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Cicely Cottingham’s Flags

Gallery Aferro
73 Market Street, 646-220-3772
October 24 - December 5, 2009
Reception: Saturday, October 24, 7 - 10 PM
Web Site

With accompanying essay by Dr. Alejandro Anreus

“If a flag is a symbol, then what do my Flags stand for (or represent)? The psychologist, Carl Jung contrasted the view that a sign stands for something known and a symbol is used to stand for something that is unknown and that cannot be made clear or precise. The meaning of my Flags is certainly unknown to me, except that they continue an exploration of color, form and light and are an emotional reflection of my immediate visual environment: urban, domestic and natural.

Flags are a break from my work of fifteen years—that of single works composed of four panels each. Each Flag is composed of three panels of different dimensions and are acrylic on tracing vellum. As they accumulated, I began to picture them blowing in the wind, suspended from a line, like clothes on a clothesline or Tibetan prayer flags. Using President Obama’s first book, “Dreams from My Father” as a title oracle, I closed my eyes and for each title, pointed a finger to a place on a page. “We don’t have more time” became a title, and so on.”

Cicely Cottingham was born in Brooklyn, New York. After completing studies at Pratt, she lived for a time in Manhattan, Cambridge Massachusetts and England before eventually settling in New Jersey where she had spent her childhood in an old farmhouse surrounded by woods. It was there that she immersed herself in the light that is particular to the New York Atlantic coast. Her childhood environment became her primary creative influence. Other early influences were her mother, Marjorie, who instilled in her a deep satisfaction in the making of things; as well as the first modernist, Cezanne. Her more recent work shows a move to abstraction: color and shape reflect a more urban environment. Her work in design over the last twenty years has provided another fertile ground for expanding her vocabulary as a painter.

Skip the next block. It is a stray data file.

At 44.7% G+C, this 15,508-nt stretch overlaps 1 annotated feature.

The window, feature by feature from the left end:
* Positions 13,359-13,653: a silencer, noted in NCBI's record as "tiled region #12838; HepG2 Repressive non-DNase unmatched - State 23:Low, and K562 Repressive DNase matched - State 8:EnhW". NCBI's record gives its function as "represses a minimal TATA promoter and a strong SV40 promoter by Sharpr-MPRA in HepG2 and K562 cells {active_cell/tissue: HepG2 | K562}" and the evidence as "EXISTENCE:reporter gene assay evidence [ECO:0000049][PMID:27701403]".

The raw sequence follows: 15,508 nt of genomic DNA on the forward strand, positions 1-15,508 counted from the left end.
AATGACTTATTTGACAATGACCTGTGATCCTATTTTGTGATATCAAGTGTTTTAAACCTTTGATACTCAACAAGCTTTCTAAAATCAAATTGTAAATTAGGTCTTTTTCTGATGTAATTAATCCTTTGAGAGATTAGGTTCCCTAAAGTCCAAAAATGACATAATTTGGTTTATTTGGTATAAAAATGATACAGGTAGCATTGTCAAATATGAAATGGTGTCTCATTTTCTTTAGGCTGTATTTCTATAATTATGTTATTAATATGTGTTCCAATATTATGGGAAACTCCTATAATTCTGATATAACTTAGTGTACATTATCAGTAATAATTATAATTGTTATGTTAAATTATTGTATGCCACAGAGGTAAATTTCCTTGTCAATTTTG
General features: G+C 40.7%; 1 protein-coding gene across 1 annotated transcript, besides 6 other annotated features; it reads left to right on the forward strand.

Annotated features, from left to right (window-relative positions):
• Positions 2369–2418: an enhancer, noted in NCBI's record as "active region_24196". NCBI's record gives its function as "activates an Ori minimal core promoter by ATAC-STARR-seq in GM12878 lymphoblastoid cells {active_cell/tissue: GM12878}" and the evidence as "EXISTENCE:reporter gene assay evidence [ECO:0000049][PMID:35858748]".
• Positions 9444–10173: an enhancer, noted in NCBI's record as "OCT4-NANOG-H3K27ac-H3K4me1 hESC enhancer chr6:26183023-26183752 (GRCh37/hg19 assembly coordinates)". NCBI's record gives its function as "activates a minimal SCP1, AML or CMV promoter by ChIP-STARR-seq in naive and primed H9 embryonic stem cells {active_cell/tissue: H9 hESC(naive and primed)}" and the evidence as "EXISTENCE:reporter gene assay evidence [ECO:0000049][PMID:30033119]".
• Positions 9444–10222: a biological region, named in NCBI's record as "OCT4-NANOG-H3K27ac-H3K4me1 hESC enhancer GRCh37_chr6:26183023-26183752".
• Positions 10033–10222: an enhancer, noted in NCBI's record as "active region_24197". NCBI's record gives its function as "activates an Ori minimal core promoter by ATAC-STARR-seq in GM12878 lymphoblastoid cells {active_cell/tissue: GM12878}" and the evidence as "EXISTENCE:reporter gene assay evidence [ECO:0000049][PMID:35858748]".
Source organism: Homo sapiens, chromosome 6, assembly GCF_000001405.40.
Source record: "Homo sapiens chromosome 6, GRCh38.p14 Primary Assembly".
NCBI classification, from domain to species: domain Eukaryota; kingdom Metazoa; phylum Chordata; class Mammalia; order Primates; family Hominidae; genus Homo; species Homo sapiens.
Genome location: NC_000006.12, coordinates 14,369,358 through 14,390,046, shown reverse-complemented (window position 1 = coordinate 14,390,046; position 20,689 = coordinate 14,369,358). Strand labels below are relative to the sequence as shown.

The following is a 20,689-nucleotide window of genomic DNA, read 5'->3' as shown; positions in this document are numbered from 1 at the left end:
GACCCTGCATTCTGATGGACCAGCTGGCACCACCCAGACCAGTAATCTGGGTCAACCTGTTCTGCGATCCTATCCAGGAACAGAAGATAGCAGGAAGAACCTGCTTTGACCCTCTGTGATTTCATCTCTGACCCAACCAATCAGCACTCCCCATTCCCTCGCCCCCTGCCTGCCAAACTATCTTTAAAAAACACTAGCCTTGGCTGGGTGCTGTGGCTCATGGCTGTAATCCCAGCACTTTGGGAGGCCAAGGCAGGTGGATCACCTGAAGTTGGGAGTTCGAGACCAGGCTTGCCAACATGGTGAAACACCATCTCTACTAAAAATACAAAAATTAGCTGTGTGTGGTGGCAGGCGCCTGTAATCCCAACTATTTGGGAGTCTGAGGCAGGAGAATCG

Cicely Cottingham has received a Pollock-Krasner Grant, three New Jersey State Council on the Arts Fellowship Awards, a Rutgers Center for Innovative Print and Paper Fellowship Award and a Hereward Lester Cooke Grant. Her work is in the permanent collections of The Newark Museum, and the Institute for Jazz Studies, Rutgers University. Her print Still Life Design for Living (variation): Beauford is in the permanent collections of the Montclair Art Museum, Jersey City Museum, Jane Voorhees Zimmerli Art Museum, The Noyes Museum of Art, Newark Public Library, the Morris Museum and the New Jersey State Council on the Arts. Corporate collections include Prudential, Bristol-Meyers Squibb Co., Johnson & Johnson and McGraw Hill. Notable solo exhibitions have been (two) at the Jersey City Museum, the Hunterdon Museum of Art and Aljira, a Center for Contemporary Art. Notable group exhibitions are Recent Acquisitions, The Newark Museum; New Jersey Curator’s Choice, Paul Robeson Galleries, Rutgers Newark; Drawing Invitational, the Jersey City Museum; Selections: Aljira and Artists’ Space and Regular Beauties, La Mama’s La Galleria, NY. Cottingham currently lives and works in West Orange, New Jersey. Her work has been written about in the New York Times, New Art Examiner, Review, and Artnet Magazine. Cicely Cottingham’s significant association with the nonprofit visual arts organization Aljira, a Center for Contemporary Art in Newark, NJ dates from 1984 when she was included in their second exhibition. Ajira’s mission is to serve emerging and underrepresented artists. In 1991 she cofounded a revenue generating enterprise, Aljira Design. Cottingham served as Aljira Design’s Art Director from 1996 to 2009
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